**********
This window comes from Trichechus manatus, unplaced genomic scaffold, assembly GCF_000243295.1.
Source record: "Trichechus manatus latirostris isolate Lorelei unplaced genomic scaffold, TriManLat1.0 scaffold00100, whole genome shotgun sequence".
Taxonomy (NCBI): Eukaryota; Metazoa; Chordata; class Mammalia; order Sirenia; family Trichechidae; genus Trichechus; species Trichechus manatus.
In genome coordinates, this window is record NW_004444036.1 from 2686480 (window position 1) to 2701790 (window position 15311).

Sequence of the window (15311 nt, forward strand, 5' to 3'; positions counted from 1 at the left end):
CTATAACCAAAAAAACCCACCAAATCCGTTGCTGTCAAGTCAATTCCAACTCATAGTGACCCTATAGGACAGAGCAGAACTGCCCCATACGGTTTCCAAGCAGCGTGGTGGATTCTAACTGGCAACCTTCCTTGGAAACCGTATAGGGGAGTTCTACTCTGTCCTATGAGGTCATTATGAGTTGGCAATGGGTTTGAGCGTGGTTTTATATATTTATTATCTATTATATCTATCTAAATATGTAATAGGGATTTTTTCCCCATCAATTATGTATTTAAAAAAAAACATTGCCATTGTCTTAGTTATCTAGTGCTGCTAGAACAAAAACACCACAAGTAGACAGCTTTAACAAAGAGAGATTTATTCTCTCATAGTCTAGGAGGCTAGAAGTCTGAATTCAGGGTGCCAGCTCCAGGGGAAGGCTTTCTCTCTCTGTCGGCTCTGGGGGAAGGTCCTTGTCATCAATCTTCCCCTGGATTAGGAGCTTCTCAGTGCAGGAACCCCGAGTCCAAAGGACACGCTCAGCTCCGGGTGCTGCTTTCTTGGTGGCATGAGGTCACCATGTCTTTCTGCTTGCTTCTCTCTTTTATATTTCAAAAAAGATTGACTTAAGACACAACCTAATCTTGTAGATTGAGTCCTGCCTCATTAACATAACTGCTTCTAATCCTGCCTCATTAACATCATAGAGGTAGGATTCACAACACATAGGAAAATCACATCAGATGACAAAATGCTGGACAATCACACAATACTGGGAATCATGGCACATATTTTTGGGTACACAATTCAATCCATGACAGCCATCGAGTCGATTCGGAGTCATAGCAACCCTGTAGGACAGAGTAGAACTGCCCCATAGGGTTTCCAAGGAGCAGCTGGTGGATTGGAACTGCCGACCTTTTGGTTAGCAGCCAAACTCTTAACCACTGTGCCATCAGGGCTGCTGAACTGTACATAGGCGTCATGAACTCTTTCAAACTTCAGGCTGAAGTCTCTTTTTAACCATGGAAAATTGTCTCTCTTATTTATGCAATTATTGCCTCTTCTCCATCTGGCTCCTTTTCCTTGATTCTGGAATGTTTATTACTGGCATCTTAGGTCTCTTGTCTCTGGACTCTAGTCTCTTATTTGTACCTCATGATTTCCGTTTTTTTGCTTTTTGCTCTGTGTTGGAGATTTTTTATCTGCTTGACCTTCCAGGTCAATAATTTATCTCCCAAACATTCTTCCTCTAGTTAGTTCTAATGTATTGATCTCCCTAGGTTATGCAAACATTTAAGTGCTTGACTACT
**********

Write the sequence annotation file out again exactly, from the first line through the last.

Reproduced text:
This window comes from Trichechus manatus, unplaced genomic scaffold, assembly GCF_000243295.1.
Source record: "Trichechus manatus latirostris isolate Lorelei unplaced genomic scaffold, TriManLat1.0 scaffold00100, whole genome shotgun sequence".
Taxonomy (NCBI): Eukaryota; Metazoa; Chordata; class Mammalia; order Sirenia; family Trichechidae; genus Trichechus; species Trichechus manatus.
In genome coordinates, this window is record NW_004444036.1 from 2686480 (window position 1) to 2701790 (window position 15311).

Sequence of the window (15311 nt, forward strand, 5' to 3'; positions counted from 1 at the left end):
CTATAACCAAAAAAACCCACCAAATCCGTTGCTGTCAAGTCAATTCCAACTCATAGTGACCCTATAGGACAGAGCAGAACTGCCCCATACGGTTTCCAAGCAGCGTGGTGGATTCTAACTGGCAACCTTCCTTGGAAACCGTATAGGGGAGTTCTACTCTGTCCTATGAGGTCATTATGAGTTGGCAATGGGTTTGAGCGTGGTTTTATATATTTATTATCTATTATATCTATCTAAATATGTAATAGGGATTTTTTCCCCATCAATTATGTATTTAAAAAAAAACATTGCCATTGTCTTAGTTATCTAGTGCTGCTAGAACAAAAACACCACAAGTAGACAGCTTTAACAAAGAGAGATTTATTCTCTCATAGTCTAGGAGGCTAGAAGTCTGAATTCAGGGTGCCAGCTCCAGGGGAAGGCTTTCTCTCTCTGTCGGCTCTGGGGGAAGGTCCTTGTCATCAATCTTCCCCTGGATTAGGAGCTTCTCAGTGCAGGAACCCCGAGTCCAAAGGACACGCTCAGCTCCGGGTGCTGCTTTCTTGGTGGCATGAGGTCACCATGTCTTTCTGCTTGCTTCTCTCTTTTATATTTCAAAAAAGATTGACTTAAGACACAACCTAATCTTGTAGATTGAGTCCTGCCTCATTAACATAACTGCTTCTAATCCTGCCTCATTAACATCATAGAGGTAGGATTCACAACACATAGGAAAATCACATCAGATGACAAAATGCTGGACAATCACACAATACTGGGAATCATGGCACATATTTTTGGGTACACAATTCAATCCATGACAGCCATCGAGTCGATTCGGAGTCATAGCAACCCTGTAGGACAGAGTAGAACTGCCCCATAGGGTTTCCAAGGAGCAGCTGGTGGATTGGAACTGCCGACCTTTTGGTTAGCAGCCAAACTCTTAACCACTGTGCCATCAGGGCTGCTGAACTGTACATAGGCGTCATGAACTCTTTCAAACTTCAGGCTGAAGTCTCTTTTTAACCATGGAAAATTGTCTCTCTTATTTATGCAATTATTGCCTCTTCTCCATCTGGCTCCTTTTCCTTGATTCTGGAATGTTTATTACTGGCATCTTAGGTCTCTTGTCTCTGGACTCTAGTCTCTTATTTGTACCTCATGATTTCCGTTTTTTTGCTTTTTGCTCTGTGTTGGAGATTTTTTATCTGCTTGACCTTCCAGGTCAATAATTTATCTCCCAAACATTCTTCCTCTAGTTAGTTCTAATGTATTGATCTCCCTAGGTTATGCAAACATTTAAGTGCTTGACTACT